Pre-fair positions, on the other hand, require a 50-hour minimum. But Scott says that most volunteers will give anywhere from 60 to 100 hours during spring set-up. During the fair, volunteers work 18-20 hours from noon Thursday, when the site is officially operational, to noon on Monday when tear-down begins. In return, they get free meals and the highly coveted camping pass that allow fair families and volunteers to stay overnight. Everyone who stays overnight has to pay $10 to park, however, including entertainers, vendors, volunteers and even Leslie Scott herself.

Stay, Play, No Pay

So is it worth it? Without question, says volunteer Jesse Creighton, who's worked pre- and post-fair security for the last five years and recently quit his regular job as a cook because he couldn't get the time off from work to volunteer. "I'm 27 years old and I just had to move back in with my parents," he says of his commitment to participating in the OCF. "I would pay large quantities of money to be able to go and enjoy myself the way I do out there. The fair is a very important thing. It's bigger than me."

Taylor Rutledge echoes this sentiment. Rutledge, now 27, has been volunteering at the fair since she was recruited to the teen crew 11 years ago. "I think that a large part of the fair magic is that the work done by the staff is a gift of love," she says. "We love this event and our extended [fair] family enough to commit our time and energy to creating and re-creating it each year. I wouldn't want to see that change. Our compensation is that we get to live at the event for three to six days."

In fact, some of the most substantial line items in the annual OCF budget are designated to care for volunteers. The OCF has an organic garden and full kitchen with a $40,000 budget to feed volunteers three meals a day. In addition, the fair has a $100,000 budget for food vouchers that volunteers can use at any vendor booth.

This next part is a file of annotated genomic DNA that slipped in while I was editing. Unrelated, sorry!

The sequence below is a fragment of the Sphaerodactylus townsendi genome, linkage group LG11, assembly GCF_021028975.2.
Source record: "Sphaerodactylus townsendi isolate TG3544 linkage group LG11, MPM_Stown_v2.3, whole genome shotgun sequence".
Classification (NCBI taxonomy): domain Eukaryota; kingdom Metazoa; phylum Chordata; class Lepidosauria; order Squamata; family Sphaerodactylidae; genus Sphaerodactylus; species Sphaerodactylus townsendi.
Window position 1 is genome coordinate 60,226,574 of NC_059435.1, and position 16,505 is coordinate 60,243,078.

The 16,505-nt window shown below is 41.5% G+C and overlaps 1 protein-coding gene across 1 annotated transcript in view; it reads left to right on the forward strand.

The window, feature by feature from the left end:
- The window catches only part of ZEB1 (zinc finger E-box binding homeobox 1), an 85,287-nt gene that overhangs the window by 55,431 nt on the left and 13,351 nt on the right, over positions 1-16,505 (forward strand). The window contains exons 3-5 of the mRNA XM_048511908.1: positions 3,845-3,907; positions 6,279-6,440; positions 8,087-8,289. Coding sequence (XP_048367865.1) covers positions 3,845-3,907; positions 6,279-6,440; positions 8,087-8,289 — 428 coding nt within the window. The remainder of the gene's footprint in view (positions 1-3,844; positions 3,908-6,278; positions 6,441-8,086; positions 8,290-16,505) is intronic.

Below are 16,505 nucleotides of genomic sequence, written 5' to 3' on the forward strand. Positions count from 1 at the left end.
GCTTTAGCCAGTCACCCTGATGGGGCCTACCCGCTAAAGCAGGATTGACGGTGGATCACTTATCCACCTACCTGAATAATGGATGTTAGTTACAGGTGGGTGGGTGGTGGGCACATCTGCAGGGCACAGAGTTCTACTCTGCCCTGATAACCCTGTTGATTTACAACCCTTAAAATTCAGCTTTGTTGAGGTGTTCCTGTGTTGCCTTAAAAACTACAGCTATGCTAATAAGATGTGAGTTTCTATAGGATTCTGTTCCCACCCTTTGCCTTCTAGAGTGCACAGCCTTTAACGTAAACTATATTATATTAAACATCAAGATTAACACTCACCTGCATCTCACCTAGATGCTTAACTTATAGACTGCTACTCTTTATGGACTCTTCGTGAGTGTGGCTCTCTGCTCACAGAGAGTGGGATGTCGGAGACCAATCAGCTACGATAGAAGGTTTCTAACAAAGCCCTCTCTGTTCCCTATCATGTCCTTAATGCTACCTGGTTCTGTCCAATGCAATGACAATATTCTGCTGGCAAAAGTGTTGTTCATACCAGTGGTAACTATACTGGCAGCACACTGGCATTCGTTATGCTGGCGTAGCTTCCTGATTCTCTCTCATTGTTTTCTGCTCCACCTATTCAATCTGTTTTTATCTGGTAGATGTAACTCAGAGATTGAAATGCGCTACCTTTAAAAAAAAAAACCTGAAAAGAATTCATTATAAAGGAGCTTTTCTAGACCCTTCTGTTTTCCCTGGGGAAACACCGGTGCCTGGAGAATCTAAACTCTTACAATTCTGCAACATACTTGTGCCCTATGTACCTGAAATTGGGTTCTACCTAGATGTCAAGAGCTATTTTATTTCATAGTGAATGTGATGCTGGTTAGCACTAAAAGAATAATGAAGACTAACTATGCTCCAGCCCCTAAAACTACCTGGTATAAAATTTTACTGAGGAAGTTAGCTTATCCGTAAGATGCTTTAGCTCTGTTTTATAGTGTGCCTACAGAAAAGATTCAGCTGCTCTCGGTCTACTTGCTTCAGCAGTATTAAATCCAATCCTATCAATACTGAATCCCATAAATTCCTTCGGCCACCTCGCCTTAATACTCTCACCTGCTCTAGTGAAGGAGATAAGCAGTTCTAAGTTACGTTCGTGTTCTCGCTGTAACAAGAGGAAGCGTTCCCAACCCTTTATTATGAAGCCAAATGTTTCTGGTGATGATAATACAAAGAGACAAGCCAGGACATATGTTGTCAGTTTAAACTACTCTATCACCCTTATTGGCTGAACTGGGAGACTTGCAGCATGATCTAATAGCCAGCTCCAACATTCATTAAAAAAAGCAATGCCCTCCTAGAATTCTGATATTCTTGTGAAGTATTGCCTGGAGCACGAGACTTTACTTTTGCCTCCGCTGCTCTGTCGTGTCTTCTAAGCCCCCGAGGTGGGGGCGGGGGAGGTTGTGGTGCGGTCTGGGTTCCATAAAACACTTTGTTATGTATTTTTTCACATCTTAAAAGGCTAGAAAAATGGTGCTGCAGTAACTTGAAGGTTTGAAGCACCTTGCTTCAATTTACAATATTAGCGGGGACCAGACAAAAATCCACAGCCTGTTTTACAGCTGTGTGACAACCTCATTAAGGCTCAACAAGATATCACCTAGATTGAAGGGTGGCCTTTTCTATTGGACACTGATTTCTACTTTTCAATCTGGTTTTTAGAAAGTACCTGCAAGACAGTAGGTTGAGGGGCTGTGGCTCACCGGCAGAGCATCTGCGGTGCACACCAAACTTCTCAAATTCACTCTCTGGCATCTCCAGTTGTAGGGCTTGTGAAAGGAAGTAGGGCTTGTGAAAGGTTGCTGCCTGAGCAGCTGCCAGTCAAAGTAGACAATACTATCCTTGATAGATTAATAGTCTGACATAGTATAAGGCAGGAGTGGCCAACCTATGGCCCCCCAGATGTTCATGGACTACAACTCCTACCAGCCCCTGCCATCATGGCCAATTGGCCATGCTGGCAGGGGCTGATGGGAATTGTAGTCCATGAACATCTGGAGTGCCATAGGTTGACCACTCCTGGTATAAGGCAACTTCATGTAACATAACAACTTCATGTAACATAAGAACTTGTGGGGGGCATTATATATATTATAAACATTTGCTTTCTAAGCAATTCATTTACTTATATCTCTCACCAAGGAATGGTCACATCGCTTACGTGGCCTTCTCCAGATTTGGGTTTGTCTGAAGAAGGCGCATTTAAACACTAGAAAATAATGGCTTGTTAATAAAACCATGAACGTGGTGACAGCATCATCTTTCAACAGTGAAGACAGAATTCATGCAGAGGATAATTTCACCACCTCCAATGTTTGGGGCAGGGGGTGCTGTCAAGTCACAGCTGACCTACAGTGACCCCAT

Jesse Creighton, who usually works about 30 hours during the fair, says he often volunteers for more. He says the little things make the commitment worthwhile.

One year, as he sat at his designated gate working security playing a 3 am game of solitaire, a golf cart showed up from the fair kitchen to offer him an array of small quiches they had made up for the volunteers. Creighton appreciated the gesture. "That was really cool."   


All Fired Up

OCF fire crew hopes to educate elders and reduce fire danger.

By Ephraim Payne

The Oregon Country Fair springs to life every summer on park-like 350-acre property next to the Long Tom River, 15 miles from Eugene. The land, a mixture of grassy fields with islands of shrubs and oak trees, is flooded for part of the winter by the river and its tributary creeks. Dense thickets of scraggly, 70-year-old Douglas fir dominate the uplands above the floodplain. For years, fire suppression has allowed dry wood and other fuels to build up, creating a potentially dangerous situation.

OCF Fire Crew co-coordinators Bill Pack (left) and Tom Bruvold.

The site is usually still green in early June. But in drought years it dries out by fair time, usually the first weekend in July. According to fair fire crew co-coordinator Bill Pack, fire danger has been extreme for the last five years and was especially high during 2002 and 2003. "I think it's just a matter of time before we have a situation," says Pack, a 30-year U.S. Forest Service veteran. "We've been pretty fortunate."

The fair, in its publicity material, expresses a respect for Native American culture. Pack and others would like to see its community, known as the Fair Family, learn to use fire to help manage the landscape, much as former inhabitants, the Kalapuya Indians, did.

Archeologists and the fair's managers believe the Kalapuya used cyclical burning to maintain an open prairie with patches of large oak trees and firs when they used the area. These oak savannas provided the Kalapuya much of what they needed to live in the Willamette Valley, including such foods as camas, acorns and deer. Low-intensity controlled burning kept larger fires at bay.

Kalapuya elder and storyteller Esther Stutzman says that the use of fire was part of a sacred relationship between the people and the lands they inhabited. "It was something that was extremely well planned," she says. Women who were spiritual leaders directed the timing of the fires after holding council with community elders, and entire families played specific roles in lighting and controlling them.